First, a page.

IRNA/Global Times – On April 8, US President Donald Trump declared that his country would formally name the Islamic Revolution Guards Corps (IRGC) of Iran as a foreign terrorist organization.
In response, Iran’s Supreme National Security Council declared the US as a state sponsor of terrorism and the US Central Command as a terrorist group.
The US move aims to deter Iran on the pretext of terrorism. At the Arab Islamic American Summit held in Saudi Arabia in May 2017, Trump called on mostly Sunni Muslim countries to strengthen the counter-terrorism alliance.
Some analysts say Trump’s decision on IRGC was a gift to Israeli Prime Minister Benjamin Netanyahu ahead of the April 9 general elections in the country, which is an arch foe of Iran. I do not believe the two events are connected. Trump has done a great favor to Netanyahu by recognizing Jerusalem as the capital of Israel and Golan Heights occupied by Syria as Israeli territory. Voters in Israel had probably already made up their mind before Trump’s latest salvo at Iran.
The Trump administration’s foreign policy on Iran is different from that of his predecessor Barack Obama. The Obama administration’s policy toward Iran verged on wary engagement. It was meant to avoid escalation of hostilities with Tehran. The Iran nuclear deal of 2015 was signed with the aim of avoiding any such hostility.
However, Trump withdrew from the Obama-era pact in May 2018 since he believes the deal was a ‘disaster’ and ‘one-sided.’ After the withdrawal, Trump said he was willing to talk to Iran to make a ‘real deal.’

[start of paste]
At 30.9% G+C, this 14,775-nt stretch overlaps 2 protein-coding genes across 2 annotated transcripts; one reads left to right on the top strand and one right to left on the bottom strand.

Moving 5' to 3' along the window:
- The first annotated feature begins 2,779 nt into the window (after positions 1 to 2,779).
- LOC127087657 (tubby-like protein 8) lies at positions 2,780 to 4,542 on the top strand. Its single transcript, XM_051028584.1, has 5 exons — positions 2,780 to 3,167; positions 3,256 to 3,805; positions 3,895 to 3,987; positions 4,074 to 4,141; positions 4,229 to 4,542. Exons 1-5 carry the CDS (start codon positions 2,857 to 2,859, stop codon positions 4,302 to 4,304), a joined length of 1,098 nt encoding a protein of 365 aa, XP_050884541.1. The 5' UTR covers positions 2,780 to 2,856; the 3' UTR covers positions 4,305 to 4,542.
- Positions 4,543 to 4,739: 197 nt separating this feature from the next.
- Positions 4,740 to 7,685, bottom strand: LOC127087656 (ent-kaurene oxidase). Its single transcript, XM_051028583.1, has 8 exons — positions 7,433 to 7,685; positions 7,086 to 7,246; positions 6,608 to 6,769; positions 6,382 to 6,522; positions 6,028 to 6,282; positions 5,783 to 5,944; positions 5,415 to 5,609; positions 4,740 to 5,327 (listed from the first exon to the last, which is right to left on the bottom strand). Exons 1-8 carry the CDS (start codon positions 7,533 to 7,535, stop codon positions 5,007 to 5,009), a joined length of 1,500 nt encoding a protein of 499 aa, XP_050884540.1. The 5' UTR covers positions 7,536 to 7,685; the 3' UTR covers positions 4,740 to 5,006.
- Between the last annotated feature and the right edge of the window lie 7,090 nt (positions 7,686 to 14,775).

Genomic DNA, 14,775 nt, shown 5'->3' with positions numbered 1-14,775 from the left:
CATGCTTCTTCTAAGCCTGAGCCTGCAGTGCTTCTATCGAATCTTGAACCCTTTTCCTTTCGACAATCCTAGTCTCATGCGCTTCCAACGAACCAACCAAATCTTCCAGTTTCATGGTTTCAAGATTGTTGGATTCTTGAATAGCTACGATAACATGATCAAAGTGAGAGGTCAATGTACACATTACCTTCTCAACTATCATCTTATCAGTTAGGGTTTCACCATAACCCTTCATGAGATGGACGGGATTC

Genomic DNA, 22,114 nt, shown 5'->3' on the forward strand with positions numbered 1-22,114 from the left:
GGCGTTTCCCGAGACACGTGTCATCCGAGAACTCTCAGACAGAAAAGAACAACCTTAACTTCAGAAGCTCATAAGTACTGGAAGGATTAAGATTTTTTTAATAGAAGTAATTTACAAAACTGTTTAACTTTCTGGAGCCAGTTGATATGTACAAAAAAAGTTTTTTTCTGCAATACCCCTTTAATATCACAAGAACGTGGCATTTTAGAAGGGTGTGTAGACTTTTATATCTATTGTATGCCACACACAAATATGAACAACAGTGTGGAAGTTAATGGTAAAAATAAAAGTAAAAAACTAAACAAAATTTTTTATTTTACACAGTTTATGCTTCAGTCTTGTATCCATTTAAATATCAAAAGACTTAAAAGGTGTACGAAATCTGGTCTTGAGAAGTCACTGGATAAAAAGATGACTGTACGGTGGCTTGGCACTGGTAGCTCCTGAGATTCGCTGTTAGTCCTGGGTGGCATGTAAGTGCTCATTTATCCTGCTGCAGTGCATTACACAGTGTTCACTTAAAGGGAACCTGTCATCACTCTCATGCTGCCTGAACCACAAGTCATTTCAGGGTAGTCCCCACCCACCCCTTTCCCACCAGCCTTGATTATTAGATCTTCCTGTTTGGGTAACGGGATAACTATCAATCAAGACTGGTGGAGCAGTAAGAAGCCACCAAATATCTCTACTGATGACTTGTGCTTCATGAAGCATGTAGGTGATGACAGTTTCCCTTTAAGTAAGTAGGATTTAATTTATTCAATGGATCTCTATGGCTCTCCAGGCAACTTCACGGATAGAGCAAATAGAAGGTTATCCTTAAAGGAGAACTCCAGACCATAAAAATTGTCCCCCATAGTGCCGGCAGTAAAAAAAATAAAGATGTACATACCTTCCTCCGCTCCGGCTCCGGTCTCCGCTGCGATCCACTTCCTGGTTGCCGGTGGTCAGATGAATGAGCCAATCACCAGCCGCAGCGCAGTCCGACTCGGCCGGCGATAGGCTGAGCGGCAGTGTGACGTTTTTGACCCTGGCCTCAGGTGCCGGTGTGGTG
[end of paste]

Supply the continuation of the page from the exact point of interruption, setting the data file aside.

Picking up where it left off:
The trend at that time was to address the Iran nuclear issue by political means. However, going by the official statements of Iran, now an enraged Tehran under US sanctions will not talk with Washington any more. US-Iran relations are sliding fast. The Iran nuclear issue cannot be tackled in a political way.
A number of Arab countries, as well as Israel, stand with the US. Iran is isolated in the Middle East. IRGC’s Quds Force’s support to the Houthis, an anti-government force in Yemen, and the Hezbollah movement in Lebanon could not be tolerated by the US and its allies in the Middle East. Arab nations and Israel have lauded the US’ move on IRGC.
Antagonism between Iran and Arab states and Israel will now exacerbate.
The US’ next step will be to slap further sanctions on Iran. Washington’s waiver to eight nations, which allows them to import oil from Iran, will expire on May 2. By then, except for Iraq, which gained another 90-day waiver by the US on March 20, no country would be able to import oil from Iran.
US sanctions will put increasing pressure on Iran. Iran would not choose to strike back at the US, especially militarily, but will threaten Washington.
With little prospect of a thaw between Washington and Tehran in the future, tensions are likely to rise. A better choice for Iran to deal with the situation is a strategic retreat in Yemen and Syria.
When the US’ waiver on oil imports for eight countries expires in early May, Iran’s economy will be greatly affected. Tehran’s strategy is to outlast Trump’s presidency until 2020 and then hope that he loses the elections, but the US president will not give Iran so much time.
In recent years, Iran’s strong presence in Yemen and Syria has triggered panic in the Arab world and Israel.